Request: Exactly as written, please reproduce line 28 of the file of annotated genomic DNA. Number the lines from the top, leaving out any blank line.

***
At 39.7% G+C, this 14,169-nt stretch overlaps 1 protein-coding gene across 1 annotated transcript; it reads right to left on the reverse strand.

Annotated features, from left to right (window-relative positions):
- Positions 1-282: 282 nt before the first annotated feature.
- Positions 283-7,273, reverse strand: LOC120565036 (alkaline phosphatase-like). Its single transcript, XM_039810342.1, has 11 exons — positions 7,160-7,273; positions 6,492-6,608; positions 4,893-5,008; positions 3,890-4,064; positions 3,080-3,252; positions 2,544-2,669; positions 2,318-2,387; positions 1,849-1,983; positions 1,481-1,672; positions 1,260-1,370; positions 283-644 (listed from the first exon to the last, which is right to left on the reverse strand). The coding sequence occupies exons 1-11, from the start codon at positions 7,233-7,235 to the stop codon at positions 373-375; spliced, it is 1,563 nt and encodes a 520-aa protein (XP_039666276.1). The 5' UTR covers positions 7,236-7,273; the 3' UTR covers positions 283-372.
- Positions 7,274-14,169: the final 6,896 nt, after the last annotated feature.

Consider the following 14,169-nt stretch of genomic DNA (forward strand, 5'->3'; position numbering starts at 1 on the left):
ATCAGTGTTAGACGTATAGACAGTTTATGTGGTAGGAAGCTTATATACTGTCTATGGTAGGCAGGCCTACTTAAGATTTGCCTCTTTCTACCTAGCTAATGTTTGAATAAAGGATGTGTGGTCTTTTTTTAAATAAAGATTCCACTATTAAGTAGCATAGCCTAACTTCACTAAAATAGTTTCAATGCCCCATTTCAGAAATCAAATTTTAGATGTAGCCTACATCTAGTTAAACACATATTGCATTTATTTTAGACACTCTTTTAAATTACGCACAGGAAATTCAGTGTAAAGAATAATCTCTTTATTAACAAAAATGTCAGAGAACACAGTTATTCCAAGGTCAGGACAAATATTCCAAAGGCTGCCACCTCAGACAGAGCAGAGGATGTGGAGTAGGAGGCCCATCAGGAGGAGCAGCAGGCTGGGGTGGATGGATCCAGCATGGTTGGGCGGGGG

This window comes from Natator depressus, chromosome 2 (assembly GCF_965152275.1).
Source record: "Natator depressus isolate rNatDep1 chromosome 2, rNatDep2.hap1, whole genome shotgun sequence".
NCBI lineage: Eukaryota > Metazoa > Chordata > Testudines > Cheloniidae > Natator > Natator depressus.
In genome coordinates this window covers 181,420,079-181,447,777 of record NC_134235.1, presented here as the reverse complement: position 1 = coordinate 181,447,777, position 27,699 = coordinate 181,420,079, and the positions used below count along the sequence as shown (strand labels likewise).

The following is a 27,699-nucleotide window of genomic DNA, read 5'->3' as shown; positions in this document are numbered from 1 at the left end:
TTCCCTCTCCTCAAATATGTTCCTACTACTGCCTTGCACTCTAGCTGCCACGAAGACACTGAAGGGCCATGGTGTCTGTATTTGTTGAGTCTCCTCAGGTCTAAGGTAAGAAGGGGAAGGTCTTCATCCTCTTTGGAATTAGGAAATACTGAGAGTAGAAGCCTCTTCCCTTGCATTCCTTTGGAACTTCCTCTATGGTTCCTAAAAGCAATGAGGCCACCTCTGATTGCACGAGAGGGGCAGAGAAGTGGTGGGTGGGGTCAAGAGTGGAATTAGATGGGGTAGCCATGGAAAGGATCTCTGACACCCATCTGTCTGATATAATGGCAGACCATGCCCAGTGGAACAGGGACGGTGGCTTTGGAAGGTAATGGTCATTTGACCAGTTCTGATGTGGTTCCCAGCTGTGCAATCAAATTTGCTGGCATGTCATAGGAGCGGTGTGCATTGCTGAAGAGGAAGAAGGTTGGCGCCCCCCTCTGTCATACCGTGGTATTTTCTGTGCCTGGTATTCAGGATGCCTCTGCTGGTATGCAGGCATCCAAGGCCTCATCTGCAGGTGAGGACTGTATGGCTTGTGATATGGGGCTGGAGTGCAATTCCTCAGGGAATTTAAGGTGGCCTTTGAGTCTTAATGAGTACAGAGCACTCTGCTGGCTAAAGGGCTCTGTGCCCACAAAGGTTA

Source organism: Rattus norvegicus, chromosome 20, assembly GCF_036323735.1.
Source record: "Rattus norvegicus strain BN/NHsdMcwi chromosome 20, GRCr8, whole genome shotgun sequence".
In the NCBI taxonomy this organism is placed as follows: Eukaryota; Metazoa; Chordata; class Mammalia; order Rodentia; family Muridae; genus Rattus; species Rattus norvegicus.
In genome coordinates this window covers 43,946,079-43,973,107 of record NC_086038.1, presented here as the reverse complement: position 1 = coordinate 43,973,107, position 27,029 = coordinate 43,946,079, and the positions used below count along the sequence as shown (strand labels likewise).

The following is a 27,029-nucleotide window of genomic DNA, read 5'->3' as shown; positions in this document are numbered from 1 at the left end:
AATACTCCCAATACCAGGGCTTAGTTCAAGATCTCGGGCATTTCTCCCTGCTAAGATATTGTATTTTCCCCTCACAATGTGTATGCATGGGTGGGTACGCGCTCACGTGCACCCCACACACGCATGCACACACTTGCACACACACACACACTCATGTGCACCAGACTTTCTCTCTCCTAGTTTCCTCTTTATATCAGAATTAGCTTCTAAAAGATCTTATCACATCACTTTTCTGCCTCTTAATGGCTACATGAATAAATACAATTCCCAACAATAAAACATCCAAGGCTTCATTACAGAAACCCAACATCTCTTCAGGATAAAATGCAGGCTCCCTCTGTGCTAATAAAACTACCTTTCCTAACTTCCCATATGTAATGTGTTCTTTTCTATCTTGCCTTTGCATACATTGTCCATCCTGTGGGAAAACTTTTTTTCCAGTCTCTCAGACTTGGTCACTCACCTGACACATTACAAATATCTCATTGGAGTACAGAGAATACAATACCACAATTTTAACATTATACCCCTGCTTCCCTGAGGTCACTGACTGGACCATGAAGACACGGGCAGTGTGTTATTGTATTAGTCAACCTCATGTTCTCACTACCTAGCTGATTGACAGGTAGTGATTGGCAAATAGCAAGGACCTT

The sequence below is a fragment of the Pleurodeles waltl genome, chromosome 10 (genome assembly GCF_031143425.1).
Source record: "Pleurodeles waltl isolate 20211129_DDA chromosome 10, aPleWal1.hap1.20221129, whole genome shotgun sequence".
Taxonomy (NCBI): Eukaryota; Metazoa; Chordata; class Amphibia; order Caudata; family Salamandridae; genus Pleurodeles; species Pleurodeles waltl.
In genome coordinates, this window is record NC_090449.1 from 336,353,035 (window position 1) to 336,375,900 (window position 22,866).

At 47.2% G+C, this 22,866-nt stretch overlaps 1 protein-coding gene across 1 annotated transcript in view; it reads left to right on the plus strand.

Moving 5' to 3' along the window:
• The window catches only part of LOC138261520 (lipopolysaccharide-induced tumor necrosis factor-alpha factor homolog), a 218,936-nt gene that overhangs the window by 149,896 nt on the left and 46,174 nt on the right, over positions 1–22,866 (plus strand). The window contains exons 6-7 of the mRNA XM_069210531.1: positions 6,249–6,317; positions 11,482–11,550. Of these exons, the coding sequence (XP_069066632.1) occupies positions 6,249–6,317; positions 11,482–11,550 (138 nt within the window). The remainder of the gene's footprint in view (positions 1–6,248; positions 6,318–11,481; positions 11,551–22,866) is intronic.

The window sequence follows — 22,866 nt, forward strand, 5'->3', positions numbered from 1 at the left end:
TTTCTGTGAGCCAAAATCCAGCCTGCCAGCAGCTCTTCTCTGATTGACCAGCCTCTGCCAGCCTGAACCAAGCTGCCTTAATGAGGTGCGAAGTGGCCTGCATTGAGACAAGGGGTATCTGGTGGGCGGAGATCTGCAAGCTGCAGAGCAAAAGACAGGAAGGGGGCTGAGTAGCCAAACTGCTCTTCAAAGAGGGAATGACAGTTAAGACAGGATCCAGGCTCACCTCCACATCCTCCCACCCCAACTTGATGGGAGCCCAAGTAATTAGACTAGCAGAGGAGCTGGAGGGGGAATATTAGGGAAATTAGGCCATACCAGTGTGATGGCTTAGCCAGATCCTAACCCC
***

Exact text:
TTTCTGTGAGCCAAAATCCAGCCTGCCAGCAGCTCTTCTCTGATTGACCAGCCTCTGCCAGCCTGAACCAAGCTGCCTTAATGAGGTGCGAAGTGGCCTGCATTGAGACAAGGGGTATCTGGTGGGCGGAGATCTGCAAGCTGCAGAGCAAAAGACAGGAAGGGGGCTGAGTAGCCAAACTGCTCTTCAAAGAGGGAATGACAGTTAAGACAGGATCCAGGCTCACCTCCACATCCTCCCACCCCAACTTGATGGGAGCCCAAGTAATTAGACTAGCAGAGGAGCTGGAGGGGGAATATTAGGGAAATTAGGCCATACCAGTGTGATGGCTTAGCCAGATCCTAACCCC